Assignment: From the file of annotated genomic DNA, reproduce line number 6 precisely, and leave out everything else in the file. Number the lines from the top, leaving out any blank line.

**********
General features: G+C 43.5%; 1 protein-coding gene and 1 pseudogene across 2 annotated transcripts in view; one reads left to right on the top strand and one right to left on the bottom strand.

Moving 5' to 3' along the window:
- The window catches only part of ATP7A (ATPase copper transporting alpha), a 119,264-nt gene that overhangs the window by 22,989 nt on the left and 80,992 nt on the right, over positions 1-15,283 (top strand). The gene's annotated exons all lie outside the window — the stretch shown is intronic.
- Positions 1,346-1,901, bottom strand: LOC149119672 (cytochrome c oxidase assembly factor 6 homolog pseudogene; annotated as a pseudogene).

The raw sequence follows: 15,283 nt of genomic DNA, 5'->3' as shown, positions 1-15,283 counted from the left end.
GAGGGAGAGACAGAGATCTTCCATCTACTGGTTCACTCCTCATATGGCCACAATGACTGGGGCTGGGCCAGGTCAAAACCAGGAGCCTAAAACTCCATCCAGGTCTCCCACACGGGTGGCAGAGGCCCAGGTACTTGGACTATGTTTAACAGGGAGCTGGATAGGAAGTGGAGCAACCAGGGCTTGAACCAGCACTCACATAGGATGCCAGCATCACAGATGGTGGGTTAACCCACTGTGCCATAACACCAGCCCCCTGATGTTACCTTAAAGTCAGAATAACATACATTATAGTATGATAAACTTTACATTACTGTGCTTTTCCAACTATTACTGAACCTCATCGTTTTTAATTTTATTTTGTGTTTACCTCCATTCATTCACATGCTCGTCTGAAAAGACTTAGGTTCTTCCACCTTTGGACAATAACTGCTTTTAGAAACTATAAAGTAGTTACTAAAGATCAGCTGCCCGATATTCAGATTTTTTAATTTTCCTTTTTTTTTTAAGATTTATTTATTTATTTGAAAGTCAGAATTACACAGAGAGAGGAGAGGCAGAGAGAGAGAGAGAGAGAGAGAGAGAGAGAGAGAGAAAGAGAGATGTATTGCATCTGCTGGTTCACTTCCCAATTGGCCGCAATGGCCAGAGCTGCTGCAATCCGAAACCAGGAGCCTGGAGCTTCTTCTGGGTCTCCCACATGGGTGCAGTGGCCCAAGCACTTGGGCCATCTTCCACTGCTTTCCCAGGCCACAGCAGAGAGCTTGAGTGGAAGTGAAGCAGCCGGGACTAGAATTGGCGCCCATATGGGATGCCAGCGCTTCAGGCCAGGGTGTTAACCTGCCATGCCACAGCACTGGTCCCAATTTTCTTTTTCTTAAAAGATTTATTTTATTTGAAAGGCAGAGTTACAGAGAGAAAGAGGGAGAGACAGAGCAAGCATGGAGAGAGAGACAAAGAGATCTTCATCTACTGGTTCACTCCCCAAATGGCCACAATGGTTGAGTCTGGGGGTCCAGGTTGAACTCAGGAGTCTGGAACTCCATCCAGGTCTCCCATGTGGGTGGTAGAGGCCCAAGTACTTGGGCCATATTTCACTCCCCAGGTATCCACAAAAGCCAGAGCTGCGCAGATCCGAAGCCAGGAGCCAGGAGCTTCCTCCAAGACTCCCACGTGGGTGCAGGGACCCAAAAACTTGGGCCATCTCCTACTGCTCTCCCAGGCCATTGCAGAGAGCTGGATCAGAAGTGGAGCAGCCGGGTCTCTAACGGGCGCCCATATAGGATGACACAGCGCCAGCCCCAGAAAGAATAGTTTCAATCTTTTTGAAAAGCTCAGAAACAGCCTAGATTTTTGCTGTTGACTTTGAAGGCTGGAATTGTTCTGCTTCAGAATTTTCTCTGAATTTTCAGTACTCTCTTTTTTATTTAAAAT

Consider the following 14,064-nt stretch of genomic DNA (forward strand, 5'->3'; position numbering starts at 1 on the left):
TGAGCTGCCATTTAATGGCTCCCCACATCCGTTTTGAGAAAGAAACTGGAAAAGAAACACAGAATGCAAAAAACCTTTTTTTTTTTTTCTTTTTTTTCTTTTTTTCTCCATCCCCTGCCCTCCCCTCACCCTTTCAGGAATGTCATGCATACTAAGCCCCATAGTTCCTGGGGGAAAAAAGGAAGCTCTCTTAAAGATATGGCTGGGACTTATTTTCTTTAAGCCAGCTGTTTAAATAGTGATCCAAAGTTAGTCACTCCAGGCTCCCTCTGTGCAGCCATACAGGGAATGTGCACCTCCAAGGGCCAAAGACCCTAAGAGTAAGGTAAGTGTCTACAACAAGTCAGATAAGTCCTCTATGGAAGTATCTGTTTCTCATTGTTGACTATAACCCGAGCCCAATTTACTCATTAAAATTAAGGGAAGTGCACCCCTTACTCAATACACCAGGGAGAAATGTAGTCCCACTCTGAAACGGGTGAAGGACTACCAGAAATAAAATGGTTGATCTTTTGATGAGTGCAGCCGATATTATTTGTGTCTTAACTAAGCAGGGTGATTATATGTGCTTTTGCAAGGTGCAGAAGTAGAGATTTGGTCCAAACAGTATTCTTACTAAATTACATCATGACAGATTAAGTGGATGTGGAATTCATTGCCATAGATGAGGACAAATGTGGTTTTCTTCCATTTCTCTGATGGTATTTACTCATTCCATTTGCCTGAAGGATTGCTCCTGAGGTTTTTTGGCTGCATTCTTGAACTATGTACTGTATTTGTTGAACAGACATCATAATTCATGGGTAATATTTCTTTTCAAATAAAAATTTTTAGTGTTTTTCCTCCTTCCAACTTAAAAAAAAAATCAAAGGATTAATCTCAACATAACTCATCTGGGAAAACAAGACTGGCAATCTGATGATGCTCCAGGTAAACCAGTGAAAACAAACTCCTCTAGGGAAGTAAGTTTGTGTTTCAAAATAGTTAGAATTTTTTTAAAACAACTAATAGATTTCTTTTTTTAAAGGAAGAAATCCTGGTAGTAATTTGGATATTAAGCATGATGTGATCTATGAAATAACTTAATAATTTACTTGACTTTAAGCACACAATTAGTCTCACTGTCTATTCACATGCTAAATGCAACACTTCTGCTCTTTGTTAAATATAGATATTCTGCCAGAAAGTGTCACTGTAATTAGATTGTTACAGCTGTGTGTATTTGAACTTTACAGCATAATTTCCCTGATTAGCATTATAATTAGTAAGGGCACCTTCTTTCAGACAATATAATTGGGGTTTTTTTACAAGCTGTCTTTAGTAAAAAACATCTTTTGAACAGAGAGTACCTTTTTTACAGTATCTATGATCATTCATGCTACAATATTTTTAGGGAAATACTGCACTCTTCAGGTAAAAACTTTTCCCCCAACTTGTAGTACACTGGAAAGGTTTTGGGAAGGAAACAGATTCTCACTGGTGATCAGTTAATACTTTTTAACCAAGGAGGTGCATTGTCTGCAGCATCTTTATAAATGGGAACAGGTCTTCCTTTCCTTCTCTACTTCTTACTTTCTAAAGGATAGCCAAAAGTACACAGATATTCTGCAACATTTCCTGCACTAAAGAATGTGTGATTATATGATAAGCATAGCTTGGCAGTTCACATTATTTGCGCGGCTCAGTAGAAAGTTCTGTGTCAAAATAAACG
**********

GAGGGAGAGACAGAGATCTTCCATCTACTGGTTCACTCCTCATATGGCCACAATGACTGGGGCTGGGCCAGGTCAAAACCAGGAGCCTAAAACTCCATCCAGGTCTCCCACACGGGTGGCAGAGGCCCAGGTACTTGGACTATGTTTAACAGGGAGCTGGATAGGAAGTGGAGCAACCAGGGCTTGAACCAGCACTCACATAGGATGCCAGCATCACAGATGGTGGGTTAACCCACTGTGCCATAACACCAGCCCCCTGATGTTACCTTAAAGTCAGAATAACATACATTATAGTATGATAAACTTTACATTACTGTGCTTTTCCAACTATTACTGAACCTCATCGTTTTTAATTTTATTTTGTGTTTACCTCCATTCATTCACATGCTCGTCTGAAAAGACTTAGGTTCTTCCACCTTTGGACAATAACTGCTTTTAGAAACTATAAAGTAGTTACTAAAGATCAGCTGCCCGATATTCAGATTTTTTAATTTTCCTTTTTTTTTTAAGATTTATTTATTTATTTGAAAGTCAGAATTACACAGAGAGAGGAGAGGCAGAGAGAGAGAGAGAGAGAGAGAGAGAGAGAGAGAGAAAGAGAGATGTATTGCATCTGCTGGTTCACTTCCCAATTGGCCGCAATGGCCAGAGCTGCTGCAATCCGAAACCAGGAGCCTGGAGCTTCTTCTGGGTCTCCCACATGGGTGCAGTGGCCCAAGCACTTGGGCCATCTTCCACTGCTTTCCCAGGCCACAGCAGAGAGCTTGAGTGGAAGTGAAGCAGCCGGGACTAGAATTGGCGCCCATATGGGATGCCAGCGCTTCAGGCCAGGGTGTTAACCTGCCATGCCACAGCACTGGTCCCAATTTTCTTTTTCTTAAAAGATTTATTTTATTTGAAAGGCAGAGTTACAGAGAGAAAGAGGGAGAGACAGAGCAAGCATGGAGAGAGAGACAAAGAGATCTTCATCTACTGGTTCACTCCCCAAATGGCCACAATGGTTGAGTCTGGGGGTCCAGGTTGAACTCAGGAGTCTGGAACTCCATCCAGGTCTCCCATGTGGGTGGTAGAGGCCCAAGTACTTGGGCCATATTTCACTCCCCAGGTATCCACAAAAGCCAGAGCTGCGCAGATCCGAAGCCAGGAGCCAGGAGCTTCCTCCAAGACTCCCACGTGGGTGCAGGGACCCAAAAACTTGGGCCATCTCCTACTGCTCTCCCAGGCCATTGCAGAGAGCTGGATCAGAAGTGGAGCAGCCGGGTCTCTAACGGGCGCCCATATAGGATGACACAGCGCCAGCCCCAGAAAGAATAGTTTCAATCTTTTTGAAAAGCTCAGAAACAGCCTAGATTTTTGCTGTTGACTTTGAAGGCTGGAATTGTTCTGCTTCAGAATTTTCTCTGAATTTTCAGTACTCTCTTTTTTATTTAAAAT